Sunday the 27th of October would have been the 73rd birthday of Julius Eastman the ‘forgotten’ minimalist composer. In the midst of Lou Reed’s passing its occurred to me that I often find it just as sad (if not sadder) when artists die before receiving the appraisal that they deserve and Eastman to me certainly fits into that category.
Living and working in New York Eastman is thought of as one of the first composers to attach notions of popular music with classical composition. Presenting his music at the likes of Arthur Russell’s iconic performance space The Kitchen in the 70s he titled his extensive pieces names such as ‘Gay Guerrilla‘ and ‘Evil Nigger‘ sprouting political agenda into the conservatism of the classical world. Known on the circuit in New York he often played with the likes of John Cage and Meredith Monk but never did his own individual work escalate to a higher level. Much like how Arthur Russell’s music has been ‘rediscovered’ over the last decade so has Eastman’s but his decision to never venture too far into the diversity of disco seven inches and acoustic love songs like how Russell did has made it harder to trace his music.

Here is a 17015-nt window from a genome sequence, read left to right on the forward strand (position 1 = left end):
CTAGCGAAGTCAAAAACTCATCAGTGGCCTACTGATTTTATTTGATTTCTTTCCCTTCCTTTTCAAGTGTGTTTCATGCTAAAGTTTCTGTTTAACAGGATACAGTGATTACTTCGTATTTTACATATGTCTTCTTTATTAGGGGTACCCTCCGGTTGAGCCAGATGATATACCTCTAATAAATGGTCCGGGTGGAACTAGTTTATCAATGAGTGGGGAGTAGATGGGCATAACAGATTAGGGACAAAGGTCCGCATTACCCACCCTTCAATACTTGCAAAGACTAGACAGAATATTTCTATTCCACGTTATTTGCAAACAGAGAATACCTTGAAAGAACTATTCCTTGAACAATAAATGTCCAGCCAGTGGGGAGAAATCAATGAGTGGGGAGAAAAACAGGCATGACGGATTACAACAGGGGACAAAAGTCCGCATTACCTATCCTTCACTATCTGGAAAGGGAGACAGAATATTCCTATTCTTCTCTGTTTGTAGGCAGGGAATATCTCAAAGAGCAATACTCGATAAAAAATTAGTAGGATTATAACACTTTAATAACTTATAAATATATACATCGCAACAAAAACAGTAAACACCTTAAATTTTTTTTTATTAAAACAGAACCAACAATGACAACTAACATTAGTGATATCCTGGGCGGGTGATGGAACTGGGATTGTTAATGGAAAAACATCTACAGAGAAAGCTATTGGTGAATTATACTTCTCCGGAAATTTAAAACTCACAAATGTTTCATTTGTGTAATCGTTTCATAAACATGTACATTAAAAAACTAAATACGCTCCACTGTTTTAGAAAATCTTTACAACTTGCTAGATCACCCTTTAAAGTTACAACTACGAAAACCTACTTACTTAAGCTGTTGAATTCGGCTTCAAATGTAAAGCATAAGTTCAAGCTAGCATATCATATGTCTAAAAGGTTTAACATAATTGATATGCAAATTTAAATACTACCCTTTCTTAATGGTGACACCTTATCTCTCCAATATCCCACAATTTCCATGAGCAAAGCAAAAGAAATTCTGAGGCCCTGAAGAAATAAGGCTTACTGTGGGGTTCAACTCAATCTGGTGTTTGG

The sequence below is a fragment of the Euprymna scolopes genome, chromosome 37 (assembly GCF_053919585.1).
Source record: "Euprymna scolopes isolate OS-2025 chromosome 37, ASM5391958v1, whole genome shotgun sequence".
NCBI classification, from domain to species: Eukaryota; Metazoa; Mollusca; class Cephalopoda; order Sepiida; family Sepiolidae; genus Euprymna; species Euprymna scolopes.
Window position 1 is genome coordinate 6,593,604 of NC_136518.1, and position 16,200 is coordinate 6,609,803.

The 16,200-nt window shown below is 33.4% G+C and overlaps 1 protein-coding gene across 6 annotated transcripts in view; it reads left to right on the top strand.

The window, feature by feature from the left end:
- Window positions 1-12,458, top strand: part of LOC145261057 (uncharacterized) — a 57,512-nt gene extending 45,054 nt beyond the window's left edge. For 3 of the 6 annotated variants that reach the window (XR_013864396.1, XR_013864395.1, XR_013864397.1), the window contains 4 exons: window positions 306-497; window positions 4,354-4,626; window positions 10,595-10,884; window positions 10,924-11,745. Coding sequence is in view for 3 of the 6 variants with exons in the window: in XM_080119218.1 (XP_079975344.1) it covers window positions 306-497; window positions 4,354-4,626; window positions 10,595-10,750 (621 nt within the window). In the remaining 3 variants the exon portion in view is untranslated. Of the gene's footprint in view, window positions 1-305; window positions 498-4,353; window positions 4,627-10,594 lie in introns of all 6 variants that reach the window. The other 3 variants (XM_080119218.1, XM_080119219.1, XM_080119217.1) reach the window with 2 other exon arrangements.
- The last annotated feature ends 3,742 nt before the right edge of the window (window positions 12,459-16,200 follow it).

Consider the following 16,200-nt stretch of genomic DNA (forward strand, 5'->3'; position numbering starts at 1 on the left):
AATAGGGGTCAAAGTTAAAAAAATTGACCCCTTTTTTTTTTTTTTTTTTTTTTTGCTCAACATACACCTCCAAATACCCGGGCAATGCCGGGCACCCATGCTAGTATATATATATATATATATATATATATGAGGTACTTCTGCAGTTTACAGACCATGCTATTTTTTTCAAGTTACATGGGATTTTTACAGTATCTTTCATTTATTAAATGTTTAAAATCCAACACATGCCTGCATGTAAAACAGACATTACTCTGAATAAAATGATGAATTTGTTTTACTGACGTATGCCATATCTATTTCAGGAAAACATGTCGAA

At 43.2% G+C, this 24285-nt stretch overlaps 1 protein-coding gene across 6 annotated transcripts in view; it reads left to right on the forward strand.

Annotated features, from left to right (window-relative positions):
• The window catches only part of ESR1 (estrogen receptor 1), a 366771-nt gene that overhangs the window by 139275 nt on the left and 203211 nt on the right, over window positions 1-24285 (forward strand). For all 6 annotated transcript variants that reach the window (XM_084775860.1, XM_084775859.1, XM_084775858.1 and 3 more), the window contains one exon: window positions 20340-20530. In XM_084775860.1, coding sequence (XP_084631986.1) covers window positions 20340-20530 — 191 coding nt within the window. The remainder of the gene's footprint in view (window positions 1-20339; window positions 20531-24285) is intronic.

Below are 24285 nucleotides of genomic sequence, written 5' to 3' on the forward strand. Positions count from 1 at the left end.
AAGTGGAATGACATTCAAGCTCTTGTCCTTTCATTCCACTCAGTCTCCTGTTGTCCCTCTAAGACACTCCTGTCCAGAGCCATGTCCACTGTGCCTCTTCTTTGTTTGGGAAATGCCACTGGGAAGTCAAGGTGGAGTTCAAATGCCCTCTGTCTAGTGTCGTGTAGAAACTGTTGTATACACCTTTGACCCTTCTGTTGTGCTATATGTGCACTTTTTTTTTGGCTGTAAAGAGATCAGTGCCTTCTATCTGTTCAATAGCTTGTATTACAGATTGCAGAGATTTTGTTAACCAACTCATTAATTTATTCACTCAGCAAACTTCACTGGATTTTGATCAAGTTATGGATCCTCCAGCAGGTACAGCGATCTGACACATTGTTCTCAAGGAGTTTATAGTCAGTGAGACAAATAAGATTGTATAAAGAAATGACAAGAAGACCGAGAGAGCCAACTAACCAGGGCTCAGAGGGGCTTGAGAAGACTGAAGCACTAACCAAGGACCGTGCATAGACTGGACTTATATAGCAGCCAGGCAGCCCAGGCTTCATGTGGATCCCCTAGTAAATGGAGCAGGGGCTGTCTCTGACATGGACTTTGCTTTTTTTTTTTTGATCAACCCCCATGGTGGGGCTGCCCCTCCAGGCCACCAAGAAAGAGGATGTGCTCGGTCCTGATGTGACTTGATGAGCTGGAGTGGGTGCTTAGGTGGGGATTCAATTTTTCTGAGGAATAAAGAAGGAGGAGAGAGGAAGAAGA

Existing in the classical structure meant that having your compositions performed was a strenuously long process therefore its quite incredible that Eastman’s work still exists today. Even more so in context to the end of his life; contemporaries of Eastman have confirmed that circumstances largely out of his control contributed to his obscurity especially the tragedy of his own unexplained death. The last ten years of his own life spiralled out of control and ended with him living in Thompson Park Square losing most of his possessions (and his music) and finally dying alone at the age of 49 in 1990 in Millard Fillmore Hospital in Buffalo of cardiac arrest. What does exist of his music is completely sublime, however the question over why his work is not as well known rises over his own identity as a homosexual African American, a tough place for any young man to be at the time but especially so in the stifling world of classical music. It is so sad that there was no one to nurture Eastman in the way that he deserved; no one to archive his talent so it could be more in the open now and that he has remained so anonymous and unappreciated for so long.